SEEING PHOTOS OF the snowstorm in Buffalo took me back to my childhood, to the time it snowed so much it crept up our dining room windows and nearly covered them.

That was the year my horse got loose from the barn and headed down the road in rural Skowhegan, kicking up his hooves and acting like a bird that had escaped from a cage.

I don’t know how many feet of snow we got, but there was so much that the town plows had all they could do to clear the roads well enough to let one vehicle pass through.

Our road was about a mile long and Heisan, my horse, trotted along, ignoring my pleas to return and delighted with his newfound freedom.

The snow banks were high above my head, and I was pretty tall for a 13-year-old girl.

As I ventured down the snowy road after him, visions of equine vs. vehicle collisions in my head, I got a sudden reprieve.


Heisan, an elegant retired race horse with a chestnut-colored coat and white stripe down his face, became trapped when a car approached from the west.

He could neither proceed nor retreat, as the car edged toward him on one side, and I crept forward on the other.

He surrendered, and I gently seized his halter and led him back home to his stall.

Those were the days when we got out of school for long periods of time and spent days shoveling snow, tobogganing on a hill near our house and digging tunnels in the field.

Those tunnels were very extensive. They went every which way and included four-way intersections where we dug holes to the open air so we could occasionally take a break from crawling and stand, thus soothing our aching backs and frozen knees. To the unsuspecting bystander, we must have looked like snowy groundhogs popping up to eye the enemy.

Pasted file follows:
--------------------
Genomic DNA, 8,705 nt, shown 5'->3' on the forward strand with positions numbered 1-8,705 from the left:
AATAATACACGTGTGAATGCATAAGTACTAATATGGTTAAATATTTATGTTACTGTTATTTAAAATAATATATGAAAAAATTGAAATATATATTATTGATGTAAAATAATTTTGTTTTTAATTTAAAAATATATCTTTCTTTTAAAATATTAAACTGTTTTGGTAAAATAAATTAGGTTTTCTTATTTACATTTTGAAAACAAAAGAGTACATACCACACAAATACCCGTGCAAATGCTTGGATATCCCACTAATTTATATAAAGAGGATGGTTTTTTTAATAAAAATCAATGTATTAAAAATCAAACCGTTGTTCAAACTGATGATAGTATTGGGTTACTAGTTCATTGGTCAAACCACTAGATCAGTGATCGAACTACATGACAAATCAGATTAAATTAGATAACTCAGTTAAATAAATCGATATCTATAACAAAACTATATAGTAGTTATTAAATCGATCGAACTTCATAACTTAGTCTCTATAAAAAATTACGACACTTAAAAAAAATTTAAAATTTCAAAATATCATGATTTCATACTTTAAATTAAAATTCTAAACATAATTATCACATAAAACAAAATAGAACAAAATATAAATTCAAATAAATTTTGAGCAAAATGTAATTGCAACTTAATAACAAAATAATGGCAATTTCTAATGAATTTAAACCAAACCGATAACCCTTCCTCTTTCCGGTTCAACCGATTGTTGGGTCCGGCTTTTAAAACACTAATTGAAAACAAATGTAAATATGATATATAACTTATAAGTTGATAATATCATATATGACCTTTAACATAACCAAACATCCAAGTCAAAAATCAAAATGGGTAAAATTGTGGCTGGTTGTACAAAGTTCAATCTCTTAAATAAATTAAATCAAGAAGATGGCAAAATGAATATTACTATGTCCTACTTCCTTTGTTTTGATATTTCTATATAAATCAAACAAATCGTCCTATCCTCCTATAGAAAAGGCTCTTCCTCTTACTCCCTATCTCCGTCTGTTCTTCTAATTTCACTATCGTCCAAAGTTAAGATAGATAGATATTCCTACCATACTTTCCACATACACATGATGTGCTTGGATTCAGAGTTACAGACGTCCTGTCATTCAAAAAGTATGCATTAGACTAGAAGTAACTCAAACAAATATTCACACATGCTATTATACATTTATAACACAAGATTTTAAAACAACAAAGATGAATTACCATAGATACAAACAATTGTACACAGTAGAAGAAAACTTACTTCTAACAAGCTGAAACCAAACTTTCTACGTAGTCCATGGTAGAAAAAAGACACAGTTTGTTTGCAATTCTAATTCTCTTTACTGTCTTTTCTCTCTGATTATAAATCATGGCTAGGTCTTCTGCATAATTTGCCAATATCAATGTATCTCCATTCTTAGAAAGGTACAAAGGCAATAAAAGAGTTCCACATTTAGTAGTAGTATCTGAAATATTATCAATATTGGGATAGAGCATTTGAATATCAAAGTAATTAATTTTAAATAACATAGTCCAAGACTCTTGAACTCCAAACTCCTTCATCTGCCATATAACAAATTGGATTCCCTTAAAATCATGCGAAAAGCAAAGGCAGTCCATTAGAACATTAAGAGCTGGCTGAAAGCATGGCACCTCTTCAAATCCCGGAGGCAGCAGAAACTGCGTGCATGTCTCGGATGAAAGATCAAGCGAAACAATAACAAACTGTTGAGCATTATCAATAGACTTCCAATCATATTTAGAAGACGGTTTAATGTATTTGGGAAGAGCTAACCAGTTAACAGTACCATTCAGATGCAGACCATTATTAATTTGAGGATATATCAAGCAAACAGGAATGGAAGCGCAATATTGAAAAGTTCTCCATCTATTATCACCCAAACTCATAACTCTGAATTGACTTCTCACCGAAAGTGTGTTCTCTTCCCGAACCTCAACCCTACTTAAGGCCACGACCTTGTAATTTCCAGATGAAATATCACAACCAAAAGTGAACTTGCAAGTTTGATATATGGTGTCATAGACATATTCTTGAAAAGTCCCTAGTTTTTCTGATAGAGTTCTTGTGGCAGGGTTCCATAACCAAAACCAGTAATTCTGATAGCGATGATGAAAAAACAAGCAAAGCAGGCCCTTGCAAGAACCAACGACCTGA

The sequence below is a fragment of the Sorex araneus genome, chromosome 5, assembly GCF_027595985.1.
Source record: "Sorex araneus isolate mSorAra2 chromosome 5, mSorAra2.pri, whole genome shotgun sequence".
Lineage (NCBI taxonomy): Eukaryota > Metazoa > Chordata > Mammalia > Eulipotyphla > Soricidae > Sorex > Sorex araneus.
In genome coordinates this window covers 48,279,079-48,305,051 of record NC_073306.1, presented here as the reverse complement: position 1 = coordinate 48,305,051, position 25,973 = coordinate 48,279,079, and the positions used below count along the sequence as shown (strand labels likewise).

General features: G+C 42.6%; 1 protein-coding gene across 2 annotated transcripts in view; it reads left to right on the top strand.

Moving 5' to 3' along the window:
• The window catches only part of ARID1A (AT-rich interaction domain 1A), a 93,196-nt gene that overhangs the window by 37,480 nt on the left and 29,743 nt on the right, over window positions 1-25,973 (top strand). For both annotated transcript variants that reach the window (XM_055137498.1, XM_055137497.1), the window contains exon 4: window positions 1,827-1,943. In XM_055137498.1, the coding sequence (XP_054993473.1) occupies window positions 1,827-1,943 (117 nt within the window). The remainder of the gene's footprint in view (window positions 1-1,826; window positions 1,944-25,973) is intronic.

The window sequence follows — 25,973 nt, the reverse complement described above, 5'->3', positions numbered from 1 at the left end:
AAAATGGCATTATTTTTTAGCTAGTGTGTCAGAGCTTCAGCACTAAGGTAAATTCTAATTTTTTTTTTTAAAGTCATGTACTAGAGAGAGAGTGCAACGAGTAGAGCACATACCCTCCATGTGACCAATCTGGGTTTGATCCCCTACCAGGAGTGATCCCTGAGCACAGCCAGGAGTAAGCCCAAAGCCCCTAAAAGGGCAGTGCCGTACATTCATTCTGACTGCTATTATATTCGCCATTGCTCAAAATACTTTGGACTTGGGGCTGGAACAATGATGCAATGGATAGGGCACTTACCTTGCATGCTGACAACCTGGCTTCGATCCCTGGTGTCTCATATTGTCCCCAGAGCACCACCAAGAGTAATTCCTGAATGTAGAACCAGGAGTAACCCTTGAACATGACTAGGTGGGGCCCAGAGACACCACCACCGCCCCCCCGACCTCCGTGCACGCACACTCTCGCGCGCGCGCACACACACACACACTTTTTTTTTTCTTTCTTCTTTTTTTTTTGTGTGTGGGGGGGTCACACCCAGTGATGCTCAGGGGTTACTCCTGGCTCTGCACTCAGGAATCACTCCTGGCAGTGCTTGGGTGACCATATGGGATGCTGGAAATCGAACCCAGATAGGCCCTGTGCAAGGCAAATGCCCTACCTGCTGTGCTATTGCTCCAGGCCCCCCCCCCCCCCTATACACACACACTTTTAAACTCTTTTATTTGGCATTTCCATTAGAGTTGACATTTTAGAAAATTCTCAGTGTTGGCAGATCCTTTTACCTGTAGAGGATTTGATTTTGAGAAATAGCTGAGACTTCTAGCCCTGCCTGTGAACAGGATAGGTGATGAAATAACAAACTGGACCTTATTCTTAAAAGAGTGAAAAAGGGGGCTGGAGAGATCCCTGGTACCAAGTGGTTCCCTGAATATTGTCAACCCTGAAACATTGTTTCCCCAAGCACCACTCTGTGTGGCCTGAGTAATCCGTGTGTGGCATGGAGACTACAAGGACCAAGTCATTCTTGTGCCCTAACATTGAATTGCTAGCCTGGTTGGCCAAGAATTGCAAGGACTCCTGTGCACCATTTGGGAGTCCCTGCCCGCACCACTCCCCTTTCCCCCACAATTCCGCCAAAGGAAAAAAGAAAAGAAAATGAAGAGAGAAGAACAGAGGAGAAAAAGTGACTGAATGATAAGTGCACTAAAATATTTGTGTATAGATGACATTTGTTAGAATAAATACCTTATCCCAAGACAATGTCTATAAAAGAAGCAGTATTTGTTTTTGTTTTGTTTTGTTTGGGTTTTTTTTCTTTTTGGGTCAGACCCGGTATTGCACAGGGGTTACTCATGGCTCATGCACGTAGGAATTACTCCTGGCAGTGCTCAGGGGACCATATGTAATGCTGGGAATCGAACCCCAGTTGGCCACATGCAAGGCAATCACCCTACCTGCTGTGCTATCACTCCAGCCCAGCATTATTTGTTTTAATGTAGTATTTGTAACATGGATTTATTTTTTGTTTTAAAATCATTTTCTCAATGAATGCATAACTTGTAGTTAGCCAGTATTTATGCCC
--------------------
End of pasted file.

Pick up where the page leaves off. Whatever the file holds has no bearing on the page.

I don’t know where we got the idea, but we carried candles and matches in our pockets as we entered the tunnels, crawled to a meeting place where we could sit four comfortably in a circle, and lit the candles to keep warm. It’s a wonder we did not suffocate.


Everywhere it seems we crawled a lot in winter — up snowbanks, across the field when the surface got crusty, into barn doorways and out. We always had snow inside our socks, seeping into mittens and creeping up our backs. Unlike today, when we have snow gear that seals our bodies up like underwater gear, we were never, it seems, dry or warm.

That is when we’d come into the house, red-faced and nearly frozen, snow pellets stuck all over anything woolen — and back in those days wool was the attire of choice — and collapse on the old oil furnace grate on the hall floor off the living room below the stairs.

I can hear the snow sizzling as it struck the hot steel grate. Once we were thawed out enough to shed our layers, we peeled them off, one by one, and slung them aside.

Sleepy and hypnotized by the sudden warmth, we hunkered together, wiggling, nudging and sometimes pushing one another, vying for the best seat.

We slept well those nights after a day out in the cold.

And while I still like to snuggle up to a warm fire after coming in tired from a long winter walk, it doesn’t compare to the sensation I felt as a youngster, exhausted from winter play and lulled to sleep by the warmth from that furnace.

I have friends and neighbors who head south for the winter because of the snow and cold. And while I admit it becomes a nuisance, as December trails on into January and then February and March, I wouldn’t give it up for the world.

I can’t imagine a year without snow, and I guess for me at least, the more, the merrier.

Amy Calder has been a Morning Sentinel reporter 26 years. Her column appears here Mondays. She may be reached at [email protected]

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